Summary: Christ as the one who leads the way for believers, even in the most difficult times.
In our modern world, and especially as the 21st century is upon us we are still in many ways bothered by the notion that God sent his son to suffer and to die. We are bothered because it seems to us, as it would seem to any rational person, like a very harsh thing for a god of love to do. Especially if we picture God as a god of love, a view that is wrapped up in so many human notions of what love is that the divine idea is lost in a torrent of sappy sentimentality.
But the picture scripture gives us is of a God who makes his son “perfect through sufferings.” (v.10) Jesus Christ is made perfect through sufferings. And we know from scripture the story of the suffering of Jesus. We know the abandonment of his friends, his disciples, those who had walked with him, and promised to be faithful. We know the crown of thorns placed upon his head. We know the insults hurled at him, the spit directed at him. We know the nails that pierced his hands and feet. We know the spear that pierced his side. That is the suffering that he underwent. And here it says in Hebrews 2:10, Jesus Christ is made perfect through sufferings. Not only does it say that Jesus Christ is made perfect through sufferings, but it also says “it was fitting that God” did this.
We are left to wonder “it is fitting that God” did this to his son. This must have been a puzzle from the beginning of the Christian era. The first disciples had to wonder about that. They were left to wonder about the eternal cost. Why did it cost so much to redeem us?
It was done as we know for a purpose. The writer does not say God does this from some distant place, far away from the world of human concern. There is a purpose, God “in bringing many children to glory should make the pioneer of their salvation perfect through sufferings.” We are following someone. The point the author is trying to make in this section is to tell us clearly that the evils that he fought, that the forces that he destroyed, the forces of sin hell and the grave, the forces of evil, the things that overwhelm us and overcome us, as these things are destroyed and Christ begins to lead us to a different place. Christ begins to lead us in a new direction, away from the things that destroy us, towards the things that give us life, and life abundantly; the things that give us grace, and grace triumphant; the things that do not pass away, as opposed to those that do pass like the withering grass.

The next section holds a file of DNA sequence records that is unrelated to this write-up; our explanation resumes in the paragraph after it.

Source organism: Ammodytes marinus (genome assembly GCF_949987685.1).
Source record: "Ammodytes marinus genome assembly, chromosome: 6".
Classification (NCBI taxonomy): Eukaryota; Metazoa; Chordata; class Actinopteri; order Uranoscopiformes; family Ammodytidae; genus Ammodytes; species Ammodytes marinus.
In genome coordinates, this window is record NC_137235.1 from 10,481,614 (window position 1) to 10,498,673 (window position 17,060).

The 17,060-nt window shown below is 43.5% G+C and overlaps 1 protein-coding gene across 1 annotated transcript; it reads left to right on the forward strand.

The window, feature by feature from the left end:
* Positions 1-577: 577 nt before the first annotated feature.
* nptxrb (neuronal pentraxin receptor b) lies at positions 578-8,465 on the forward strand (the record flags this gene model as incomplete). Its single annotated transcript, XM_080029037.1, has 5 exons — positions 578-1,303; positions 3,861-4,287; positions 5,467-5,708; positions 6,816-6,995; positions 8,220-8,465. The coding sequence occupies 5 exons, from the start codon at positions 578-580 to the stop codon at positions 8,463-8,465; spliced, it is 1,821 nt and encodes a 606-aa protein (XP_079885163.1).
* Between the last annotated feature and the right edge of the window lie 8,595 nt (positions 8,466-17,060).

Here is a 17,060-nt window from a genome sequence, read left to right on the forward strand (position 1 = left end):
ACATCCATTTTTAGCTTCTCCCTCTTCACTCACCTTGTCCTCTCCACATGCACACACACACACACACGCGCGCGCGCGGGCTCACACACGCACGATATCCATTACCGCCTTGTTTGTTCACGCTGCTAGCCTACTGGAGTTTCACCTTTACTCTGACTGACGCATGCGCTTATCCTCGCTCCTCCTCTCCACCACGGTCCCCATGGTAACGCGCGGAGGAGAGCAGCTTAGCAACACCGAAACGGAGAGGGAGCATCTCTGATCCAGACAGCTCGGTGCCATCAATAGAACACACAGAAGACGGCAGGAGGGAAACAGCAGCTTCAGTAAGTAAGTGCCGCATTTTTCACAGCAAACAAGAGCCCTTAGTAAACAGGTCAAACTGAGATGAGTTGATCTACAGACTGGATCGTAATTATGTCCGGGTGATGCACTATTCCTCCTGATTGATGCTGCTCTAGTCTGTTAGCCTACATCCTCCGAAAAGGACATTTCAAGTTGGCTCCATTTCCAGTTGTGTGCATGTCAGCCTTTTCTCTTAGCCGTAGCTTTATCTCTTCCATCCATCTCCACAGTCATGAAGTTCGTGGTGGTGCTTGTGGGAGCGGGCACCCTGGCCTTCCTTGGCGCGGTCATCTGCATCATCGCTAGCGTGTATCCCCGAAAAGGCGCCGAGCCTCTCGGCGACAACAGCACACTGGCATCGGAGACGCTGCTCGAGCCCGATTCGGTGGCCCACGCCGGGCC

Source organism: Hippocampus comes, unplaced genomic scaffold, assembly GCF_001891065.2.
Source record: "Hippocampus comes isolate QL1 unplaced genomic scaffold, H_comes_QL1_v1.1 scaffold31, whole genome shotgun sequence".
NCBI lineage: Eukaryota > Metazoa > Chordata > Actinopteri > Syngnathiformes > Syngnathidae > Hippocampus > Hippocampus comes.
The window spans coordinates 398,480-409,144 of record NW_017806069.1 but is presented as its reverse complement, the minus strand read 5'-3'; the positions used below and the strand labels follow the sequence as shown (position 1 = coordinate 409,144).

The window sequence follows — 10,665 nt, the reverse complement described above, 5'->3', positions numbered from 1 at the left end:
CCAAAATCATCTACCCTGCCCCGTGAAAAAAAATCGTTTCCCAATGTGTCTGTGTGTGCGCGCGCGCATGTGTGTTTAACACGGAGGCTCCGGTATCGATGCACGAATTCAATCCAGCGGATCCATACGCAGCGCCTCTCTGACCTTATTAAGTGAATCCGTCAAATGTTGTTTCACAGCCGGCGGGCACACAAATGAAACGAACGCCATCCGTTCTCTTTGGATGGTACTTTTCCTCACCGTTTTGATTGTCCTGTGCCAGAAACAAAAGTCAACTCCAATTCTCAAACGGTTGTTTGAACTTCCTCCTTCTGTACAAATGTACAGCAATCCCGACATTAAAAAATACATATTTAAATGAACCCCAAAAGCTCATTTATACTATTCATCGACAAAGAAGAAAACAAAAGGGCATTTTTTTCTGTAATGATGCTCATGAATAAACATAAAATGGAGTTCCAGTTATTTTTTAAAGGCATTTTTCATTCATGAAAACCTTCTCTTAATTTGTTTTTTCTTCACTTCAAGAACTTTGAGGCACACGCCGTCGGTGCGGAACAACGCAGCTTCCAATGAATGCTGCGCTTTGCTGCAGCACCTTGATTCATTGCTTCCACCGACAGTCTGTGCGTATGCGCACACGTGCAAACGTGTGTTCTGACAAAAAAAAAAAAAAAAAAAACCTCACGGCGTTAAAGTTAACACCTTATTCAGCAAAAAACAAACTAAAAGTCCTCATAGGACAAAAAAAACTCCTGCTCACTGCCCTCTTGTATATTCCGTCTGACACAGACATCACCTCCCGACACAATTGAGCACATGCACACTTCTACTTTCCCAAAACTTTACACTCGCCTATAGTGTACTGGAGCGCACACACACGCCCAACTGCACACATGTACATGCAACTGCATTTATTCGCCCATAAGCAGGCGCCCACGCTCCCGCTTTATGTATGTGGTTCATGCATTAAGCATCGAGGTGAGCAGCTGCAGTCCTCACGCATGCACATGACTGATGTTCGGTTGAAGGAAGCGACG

And this is part of the reason he uses suffering as an example. Because suffering passes away. For the son of man, as he was on the cross, he knew the suffering would pass away. How did he know that? Here the author of Hebrews turns again to his Old Testament, to the quote in verse 12 from Psalm 22. Psalm 22 is important as a messianic psalm, because it was on the lips of Jesus as he hung on the cross. “My God, my God why hast thou forsaken me?” And as Psalm 22 goes on, we see time after time the words echo as words of curse and pain. “They mock at me” “They shakes their heads” I am scorned by others, despised by people. The psalm talks about all the things that will happen to him: the groaning and the pain. He talks about a great ravine that stands between himself and God. And Psalm 22 opens in this painful place. And that is where we begin. We begin understanding that god can be far from us. We begin understanding that God can be absent from us, that suffering overcomes us.